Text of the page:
Do Debt Relief Programs Work?

Debt is one of the few things that most Americans have in common. One recent study found that the average US household owes over $132,000, including student loans over $49,000 and over $16,000 owed on high-interest credit cards.[1] Esquire magazine reports that 56 percent of Americans have less than $1,000 saved.[2] That suggests a significant percentage of Americans owe a great deal more than they can pay.

If this is your situation, you're certainly not alone, and assistance or relief probably sound like superb things. Sometimes they aren't: there are far too many predatory "debt assistance" programs out there. Some are little more than a fraud, seeking to prey on individuals in a desperate financial situation. However, many programs do provide high-quality assistance. You need to know the difference before you sign up.

How do Assistance Programs Work?
Many individuals may be looking for complete relief, e.g., complete forgiveness without having to pay for it. It's important to understand that in most cases, this is not possible, at least not without significant consequences. There is no "free lunch," so to speak. However, most assistance programs can deliver key benefits:

Some level of forgiveness
Helping consumers understand their situation
Helping consumers consolidate debt
Helping reduce interest rates
Creating an organized payment plan that is not burdensome

Not all debt is the same, and there is no one way to work your way out of your situation. Before deciding to turn to assistance programs or counselors, you need to start with some basic steps.

Know what you owe. Many consumers have no idea how much they owe. However, it's important to know where your lines of credit are and what you owe on each of them.

Sign up for and receive your credit report. Your credit report is incredibly important. You may have lines of credit that you didn't know were still open. A detailed credit report will tell you that information, and may often provide you with a ballpark number on how much you owe.

See what you can pay off right now. If you have the finances to pay off some of the burden, it's a good idea to attack those before you do debt assistance. Paying off what you can shows that you're serious about your obligations and you're ready to take personal responsibility.

Assistance Breakdown
As stated, there are several debt assistance options available.

Option 1: Call your creditor or bank directly to work out a deal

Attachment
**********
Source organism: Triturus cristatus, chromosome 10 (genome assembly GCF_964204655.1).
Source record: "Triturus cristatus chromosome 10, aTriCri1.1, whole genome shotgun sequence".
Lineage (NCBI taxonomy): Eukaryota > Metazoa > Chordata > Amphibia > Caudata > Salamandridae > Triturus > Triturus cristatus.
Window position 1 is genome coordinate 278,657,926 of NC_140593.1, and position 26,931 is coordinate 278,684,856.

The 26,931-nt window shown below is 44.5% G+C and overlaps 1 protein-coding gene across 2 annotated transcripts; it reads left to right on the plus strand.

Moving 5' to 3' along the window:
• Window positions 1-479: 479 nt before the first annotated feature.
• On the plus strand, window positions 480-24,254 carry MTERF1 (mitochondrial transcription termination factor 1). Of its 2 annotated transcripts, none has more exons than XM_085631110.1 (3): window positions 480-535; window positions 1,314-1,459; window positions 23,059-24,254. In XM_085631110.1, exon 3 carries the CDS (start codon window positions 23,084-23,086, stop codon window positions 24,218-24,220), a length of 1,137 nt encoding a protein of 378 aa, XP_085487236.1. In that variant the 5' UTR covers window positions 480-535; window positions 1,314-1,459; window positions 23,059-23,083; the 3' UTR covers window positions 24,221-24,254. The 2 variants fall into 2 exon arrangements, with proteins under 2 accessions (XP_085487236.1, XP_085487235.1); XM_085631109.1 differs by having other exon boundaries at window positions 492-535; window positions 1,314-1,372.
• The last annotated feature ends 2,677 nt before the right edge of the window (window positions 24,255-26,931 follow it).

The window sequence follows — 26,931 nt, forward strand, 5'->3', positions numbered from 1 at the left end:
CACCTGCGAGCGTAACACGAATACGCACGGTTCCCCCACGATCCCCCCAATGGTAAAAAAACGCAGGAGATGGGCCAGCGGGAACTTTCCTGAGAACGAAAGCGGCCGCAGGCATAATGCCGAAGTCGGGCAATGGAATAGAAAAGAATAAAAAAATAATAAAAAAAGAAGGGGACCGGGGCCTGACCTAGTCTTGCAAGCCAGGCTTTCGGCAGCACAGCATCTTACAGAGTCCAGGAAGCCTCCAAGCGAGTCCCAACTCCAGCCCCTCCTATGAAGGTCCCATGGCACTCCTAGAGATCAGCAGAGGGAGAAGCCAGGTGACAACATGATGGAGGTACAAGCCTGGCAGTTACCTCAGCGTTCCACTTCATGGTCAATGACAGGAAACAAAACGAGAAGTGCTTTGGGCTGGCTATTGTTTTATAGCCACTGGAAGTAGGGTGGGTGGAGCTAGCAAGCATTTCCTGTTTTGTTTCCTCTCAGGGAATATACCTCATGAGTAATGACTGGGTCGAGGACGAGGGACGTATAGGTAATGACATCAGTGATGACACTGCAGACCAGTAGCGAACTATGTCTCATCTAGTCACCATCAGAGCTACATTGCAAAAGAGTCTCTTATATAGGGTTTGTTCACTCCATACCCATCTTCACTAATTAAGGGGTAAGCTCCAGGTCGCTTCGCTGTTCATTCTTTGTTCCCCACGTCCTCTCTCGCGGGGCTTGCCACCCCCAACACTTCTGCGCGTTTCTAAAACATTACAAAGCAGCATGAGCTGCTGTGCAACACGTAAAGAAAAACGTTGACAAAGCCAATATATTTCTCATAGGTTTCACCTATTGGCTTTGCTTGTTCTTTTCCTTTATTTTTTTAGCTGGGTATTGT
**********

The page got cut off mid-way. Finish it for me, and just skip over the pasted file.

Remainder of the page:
Yes, this is a real choice, and it can work! Most lenders are willing to negotiate, as a bankruptcy filing will remove most debt and leave them with nothing. Many creditors are often willing to help you work out a deal instead of losing it all.

When you do this, you'll do what is called debt negotiation. Through this, you'll have several options:

Lump-sum payment. The creditor may allow you to make a lump-sum payment for less than you owe if you have the money to do so.

Payment plan. Under this agreement, the creditor may allow you to work out a payment plan that includes a lower interest rate and a cessation of all penalties. However, they will cut off the credit line (which, at this point, should be acceptable to you), and there will be a negative impact on your credit score.

A settlement program. Working out an arrangement that allows you to pay off only a portion of the arrears is considered a last ditch effort before bankruptcy. Note that this will have a deep and negative impact on your credit score, likely for many years.

Forbearance program. If you are facing temporary issues, such as resulting from an accident or temporary loss of work, you can seek to have your creditor allow you to stop payments for a time, or lower interest rates for a time. Forbearance does not involve forgiveness, and you will need to let your creditor know the moment your ability to pay returns.

When working out deals with a credit card company, consider doing all of the following:

Get a complete understanding of your income and your debt.
Be open and honest with your creditor about your situation.
Don't back down from negotiations -- haggle as much as possible.
Get everything in writing!

Option 2: Use an assistance company

All of Option 1 is possible through an assistance company. In most cases, all of the things an assistance company will do for you, you can do for yourself. That said, many of these companies are more skilled at the negotiation process and will, for a fee, help you get the best deal. However, not all are trustworthy.

How do you find a trustworthy assistance company? Do all of the following:

Call your state Attorney General's office and inquire about the company. They will be able to provide information on whether that company has been sued or fined for improper business practices in the past.

Check the company's rating with consumer protection agencies, like your state consumer protection agency or the Better Business Bureau.

Do your internet search and see what others have to say about the company.

When using an assistance company, you should know your rights. By law, these companies cannot collect fees upfront.[3] If any business is trying to collect advance fees from you, do not proceed with the deal.

Different companies may work out different payment methods, and some have adopted an "attorney model," in which they use a lawyer to collect the fees instead. Avoid this! This model was developed to evade the upfront free ban put in place by the FTC. Only utilize a program that collects fees after successfully completing the assistance program.